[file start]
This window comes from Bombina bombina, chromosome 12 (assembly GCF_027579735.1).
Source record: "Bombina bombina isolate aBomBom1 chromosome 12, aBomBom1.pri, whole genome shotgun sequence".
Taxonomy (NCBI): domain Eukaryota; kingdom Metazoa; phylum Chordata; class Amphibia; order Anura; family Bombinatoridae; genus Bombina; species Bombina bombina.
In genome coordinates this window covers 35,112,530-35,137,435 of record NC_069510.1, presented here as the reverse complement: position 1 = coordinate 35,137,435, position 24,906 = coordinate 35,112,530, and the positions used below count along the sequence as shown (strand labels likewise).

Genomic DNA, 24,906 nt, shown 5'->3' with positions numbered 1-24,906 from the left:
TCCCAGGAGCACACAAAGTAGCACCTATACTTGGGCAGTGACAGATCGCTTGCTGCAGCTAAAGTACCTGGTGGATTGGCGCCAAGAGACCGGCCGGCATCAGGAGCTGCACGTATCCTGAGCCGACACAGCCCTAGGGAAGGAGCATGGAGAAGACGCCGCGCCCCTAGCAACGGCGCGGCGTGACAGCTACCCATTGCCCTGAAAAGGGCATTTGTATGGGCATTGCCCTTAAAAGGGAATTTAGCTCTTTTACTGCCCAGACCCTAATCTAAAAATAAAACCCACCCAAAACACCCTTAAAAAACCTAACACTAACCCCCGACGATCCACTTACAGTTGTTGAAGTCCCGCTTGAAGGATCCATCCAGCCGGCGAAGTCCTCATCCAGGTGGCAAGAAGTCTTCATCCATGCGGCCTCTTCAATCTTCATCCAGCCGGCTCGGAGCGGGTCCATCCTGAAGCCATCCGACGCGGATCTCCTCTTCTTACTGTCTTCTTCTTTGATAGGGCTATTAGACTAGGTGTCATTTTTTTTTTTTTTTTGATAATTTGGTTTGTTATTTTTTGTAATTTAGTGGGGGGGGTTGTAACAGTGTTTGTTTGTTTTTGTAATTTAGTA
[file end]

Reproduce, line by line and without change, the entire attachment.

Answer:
This window comes from Bombina bombina, chromosome 12 (assembly GCF_027579735.1).
Source record: "Bombina bombina isolate aBomBom1 chromosome 12, aBomBom1.pri, whole genome shotgun sequence".
Taxonomy (NCBI): domain Eukaryota; kingdom Metazoa; phylum Chordata; class Amphibia; order Anura; family Bombinatoridae; genus Bombina; species Bombina bombina.
In genome coordinates this window covers 35,112,530-35,137,435 of record NC_069510.1, presented here as the reverse complement: position 1 = coordinate 35,137,435, position 24,906 = coordinate 35,112,530, and the positions used below count along the sequence as shown (strand labels likewise).

Genomic DNA, 24,906 nt, shown 5'->3' with positions numbered 1-24,906 from the left:
TCCCAGGAGCACACAAAGTAGCACCTATACTTGGGCAGTGACAGATCGCTTGCTGCAGCTAAAGTACCTGGTGGATTGGCGCCAAGAGACCGGCCGGCATCAGGAGCTGCACGTATCCTGAGCCGACACAGCCCTAGGGAAGGAGCATGGAGAAGACGCCGCGCCCCTAGCAACGGCGCGGCGTGACAGCTACCCATTGCCCTGAAAAGGGCATTTGTATGGGCATTGCCCTTAAAAGGGAATTTAGCTCTTTTACTGCCCAGACCCTAATCTAAAAATAAAACCCACCCAAAACACCCTTAAAAAACCTAACACTAACCCCCGACGATCCACTTACAGTTGTTGAAGTCCCGCTTGAAGGATCCATCCAGCCGGCGAAGTCCTCATCCAGGTGGCAAGAAGTCTTCATCCATGCGGCCTCTTCAATCTTCATCCAGCCGGCTCGGAGCGGGTCCATCCTGAAGCCATCCGACGCGGATCTCCTCTTCTTACTGTCTTCTTCTTTGATAGGGCTATTAGACTAGGTGTCATTTTTTTTTTTTTTTTGATAATTTGGTTTGTTATTTTTTGTAATTTAGTGGGGGGGGTTGTAACAGTGTTTGTTTGTTTTTGTAATTTAGTA